"The Case for Specific Performance," 89 Yale L. J. 271 (1979)
The purpose of contract remedies is to place a disappointed promisee in as good a position as he would have enjoyed had his promisor performed. Contract law has two methods of achieving this "compensation goal": requiring the breaching party to pay damages, either to enable the promisee to purchase a substitute performance, or to replace the net gains that the promised performance would have generated; or requiring the breaching party to render the promised performance. Although the damages remedy is always available to a disappointed promisee under current law, the remedy of specific performance is available only at the discretion of the court. Moreover, courts seldom enforce contract clauses that explicitly provide for specific performance in the event of breach.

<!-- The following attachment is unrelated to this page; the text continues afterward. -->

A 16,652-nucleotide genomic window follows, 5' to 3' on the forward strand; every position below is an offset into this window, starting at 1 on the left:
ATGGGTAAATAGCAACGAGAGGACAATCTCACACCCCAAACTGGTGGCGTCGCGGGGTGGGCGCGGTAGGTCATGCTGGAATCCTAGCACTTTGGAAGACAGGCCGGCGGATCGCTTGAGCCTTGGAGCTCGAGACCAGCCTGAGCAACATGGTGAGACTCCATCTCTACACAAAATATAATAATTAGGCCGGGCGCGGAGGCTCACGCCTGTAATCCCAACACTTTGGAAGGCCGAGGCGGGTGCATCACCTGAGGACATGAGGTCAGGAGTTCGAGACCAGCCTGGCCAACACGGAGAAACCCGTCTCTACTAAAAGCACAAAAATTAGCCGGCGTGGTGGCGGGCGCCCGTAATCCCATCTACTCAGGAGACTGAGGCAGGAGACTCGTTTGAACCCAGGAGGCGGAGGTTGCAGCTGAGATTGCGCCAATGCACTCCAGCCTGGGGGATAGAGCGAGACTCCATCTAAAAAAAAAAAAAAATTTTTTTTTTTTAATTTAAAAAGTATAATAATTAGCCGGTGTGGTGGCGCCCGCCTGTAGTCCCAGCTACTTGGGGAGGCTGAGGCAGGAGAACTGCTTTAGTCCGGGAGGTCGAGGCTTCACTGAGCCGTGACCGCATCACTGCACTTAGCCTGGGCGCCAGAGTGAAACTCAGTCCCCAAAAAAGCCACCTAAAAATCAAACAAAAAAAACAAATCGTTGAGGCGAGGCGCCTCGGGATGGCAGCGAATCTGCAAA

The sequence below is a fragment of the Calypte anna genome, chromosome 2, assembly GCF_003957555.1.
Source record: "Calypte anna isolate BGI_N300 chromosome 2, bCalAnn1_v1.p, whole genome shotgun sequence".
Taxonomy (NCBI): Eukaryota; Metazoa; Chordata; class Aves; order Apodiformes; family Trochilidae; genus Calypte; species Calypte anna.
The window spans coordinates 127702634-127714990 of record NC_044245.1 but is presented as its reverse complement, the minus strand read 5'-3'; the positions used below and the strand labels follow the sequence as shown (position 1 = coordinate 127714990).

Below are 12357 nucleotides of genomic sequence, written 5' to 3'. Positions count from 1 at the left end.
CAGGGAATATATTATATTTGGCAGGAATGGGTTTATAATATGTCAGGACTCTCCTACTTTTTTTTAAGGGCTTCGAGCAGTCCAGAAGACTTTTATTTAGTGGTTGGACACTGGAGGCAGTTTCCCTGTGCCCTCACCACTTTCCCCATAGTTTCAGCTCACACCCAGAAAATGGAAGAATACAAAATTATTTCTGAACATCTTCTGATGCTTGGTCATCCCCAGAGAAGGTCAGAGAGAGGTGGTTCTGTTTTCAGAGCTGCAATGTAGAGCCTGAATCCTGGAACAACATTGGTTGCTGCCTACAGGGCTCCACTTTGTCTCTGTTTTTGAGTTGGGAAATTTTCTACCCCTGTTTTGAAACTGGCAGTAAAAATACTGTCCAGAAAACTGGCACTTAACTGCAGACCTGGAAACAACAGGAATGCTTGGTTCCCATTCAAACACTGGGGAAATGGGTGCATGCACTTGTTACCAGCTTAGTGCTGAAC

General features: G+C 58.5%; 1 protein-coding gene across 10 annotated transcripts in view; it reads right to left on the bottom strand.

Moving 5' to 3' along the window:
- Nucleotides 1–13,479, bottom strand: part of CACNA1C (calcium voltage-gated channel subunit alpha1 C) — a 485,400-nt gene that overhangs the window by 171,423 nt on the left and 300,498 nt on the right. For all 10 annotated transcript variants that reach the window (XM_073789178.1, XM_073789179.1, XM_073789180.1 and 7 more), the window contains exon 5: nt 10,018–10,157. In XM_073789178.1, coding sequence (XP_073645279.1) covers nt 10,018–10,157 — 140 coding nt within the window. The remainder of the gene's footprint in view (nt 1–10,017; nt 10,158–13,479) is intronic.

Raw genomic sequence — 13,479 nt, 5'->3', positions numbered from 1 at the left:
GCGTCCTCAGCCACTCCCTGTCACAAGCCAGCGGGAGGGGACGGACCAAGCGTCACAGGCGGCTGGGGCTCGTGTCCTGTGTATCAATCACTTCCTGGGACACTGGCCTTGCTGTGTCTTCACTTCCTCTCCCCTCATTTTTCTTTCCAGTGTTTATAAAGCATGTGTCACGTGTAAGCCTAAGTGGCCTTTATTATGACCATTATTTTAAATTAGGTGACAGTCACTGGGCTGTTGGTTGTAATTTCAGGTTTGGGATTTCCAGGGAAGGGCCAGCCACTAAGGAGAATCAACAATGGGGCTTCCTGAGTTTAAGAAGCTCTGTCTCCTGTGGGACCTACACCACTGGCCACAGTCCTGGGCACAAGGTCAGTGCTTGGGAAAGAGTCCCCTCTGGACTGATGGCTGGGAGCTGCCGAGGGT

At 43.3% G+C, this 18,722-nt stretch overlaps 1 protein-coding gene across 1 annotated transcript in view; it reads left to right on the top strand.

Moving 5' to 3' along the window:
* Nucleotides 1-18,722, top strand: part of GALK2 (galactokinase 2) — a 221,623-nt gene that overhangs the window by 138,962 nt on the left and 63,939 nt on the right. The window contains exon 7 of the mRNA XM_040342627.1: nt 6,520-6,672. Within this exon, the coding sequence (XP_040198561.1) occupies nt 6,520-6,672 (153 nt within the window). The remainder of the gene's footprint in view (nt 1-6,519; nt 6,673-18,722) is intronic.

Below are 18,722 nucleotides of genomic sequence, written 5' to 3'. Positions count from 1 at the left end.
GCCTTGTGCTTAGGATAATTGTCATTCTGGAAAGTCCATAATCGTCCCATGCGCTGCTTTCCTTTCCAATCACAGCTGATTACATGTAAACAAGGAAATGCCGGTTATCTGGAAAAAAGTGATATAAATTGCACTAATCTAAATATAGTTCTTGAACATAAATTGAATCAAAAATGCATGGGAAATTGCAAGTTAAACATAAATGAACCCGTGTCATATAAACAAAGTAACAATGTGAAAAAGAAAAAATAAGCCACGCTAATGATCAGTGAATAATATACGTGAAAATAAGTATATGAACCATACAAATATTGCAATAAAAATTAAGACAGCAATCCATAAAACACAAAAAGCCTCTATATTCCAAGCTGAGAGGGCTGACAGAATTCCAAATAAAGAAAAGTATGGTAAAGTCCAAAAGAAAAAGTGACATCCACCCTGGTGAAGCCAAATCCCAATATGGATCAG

Date of Authorship for this Version
Schwartz, Alan, "The Case for Specific Performance" (1979). Faculty Scholarship Series. 1118.